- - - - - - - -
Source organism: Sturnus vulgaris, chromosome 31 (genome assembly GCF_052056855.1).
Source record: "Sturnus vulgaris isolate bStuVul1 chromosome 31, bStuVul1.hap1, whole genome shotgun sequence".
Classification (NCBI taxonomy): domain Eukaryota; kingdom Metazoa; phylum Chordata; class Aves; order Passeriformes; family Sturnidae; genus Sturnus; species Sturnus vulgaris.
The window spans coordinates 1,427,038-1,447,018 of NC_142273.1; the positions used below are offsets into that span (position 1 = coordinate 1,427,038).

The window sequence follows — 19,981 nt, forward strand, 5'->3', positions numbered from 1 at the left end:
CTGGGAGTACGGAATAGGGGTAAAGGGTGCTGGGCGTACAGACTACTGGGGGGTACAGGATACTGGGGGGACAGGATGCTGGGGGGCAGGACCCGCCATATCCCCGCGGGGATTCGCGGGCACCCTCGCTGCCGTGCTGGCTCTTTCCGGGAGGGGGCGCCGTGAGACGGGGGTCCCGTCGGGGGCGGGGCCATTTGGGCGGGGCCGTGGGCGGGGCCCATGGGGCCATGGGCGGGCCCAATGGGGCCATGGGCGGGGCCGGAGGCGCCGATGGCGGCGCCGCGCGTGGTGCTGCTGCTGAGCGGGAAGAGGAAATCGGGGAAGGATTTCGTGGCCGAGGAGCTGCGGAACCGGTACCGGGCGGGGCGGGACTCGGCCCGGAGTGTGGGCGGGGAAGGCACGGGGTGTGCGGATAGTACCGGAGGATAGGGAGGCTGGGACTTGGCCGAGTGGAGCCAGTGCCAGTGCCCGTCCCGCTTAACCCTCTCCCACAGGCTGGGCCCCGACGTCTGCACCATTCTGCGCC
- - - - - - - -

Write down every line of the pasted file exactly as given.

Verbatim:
Source organism: Sturnus vulgaris, chromosome 31 (genome assembly GCF_052056855.1).
Source record: "Sturnus vulgaris isolate bStuVul1 chromosome 31, bStuVul1.hap1, whole genome shotgun sequence".
Classification (NCBI taxonomy): domain Eukaryota; kingdom Metazoa; phylum Chordata; class Aves; order Passeriformes; family Sturnidae; genus Sturnus; species Sturnus vulgaris.
The window spans coordinates 1,427,038-1,447,018 of NC_142273.1; the positions used below are offsets into that span (position 1 = coordinate 1,427,038).

The window sequence follows — 19,981 nt, forward strand, 5'->3', positions numbered from 1 at the left end:
CTGGGAGTACGGAATAGGGGTAAAGGGTGCTGGGCGTACAGACTACTGGGGGGTACAGGATACTGGGGGGACAGGATGCTGGGGGGCAGGACCCGCCATATCCCCGCGGGGATTCGCGGGCACCCTCGCTGCCGTGCTGGCTCTTTCCGGGAGGGGGCGCCGTGAGACGGGGGTCCCGTCGGGGGCGGGGCCATTTGGGCGGGGCCGTGGGCGGGGCCCATGGGGCCATGGGCGGGCCCAATGGGGCCATGGGCGGGGCCGGAGGCGCCGATGGCGGCGCCGCGCGTGGTGCTGCTGCTGAGCGGGAAGAGGAAATCGGGGAAGGATTTCGTGGCCGAGGAGCTGCGGAACCGGTACCGGGCGGGGCGGGACTCGGCCCGGAGTGTGGGCGGGGAAGGCACGGGGTGTGCGGATAGTACCGGAGGATAGGGAGGCTGGGACTTGGCCGAGTGGAGCCAGTGCCAGTGCCCGTCCCGCTTAACCCTCTCCCACAGGCTGGGCCCCGACGTCTGCACCATTCTGCGCC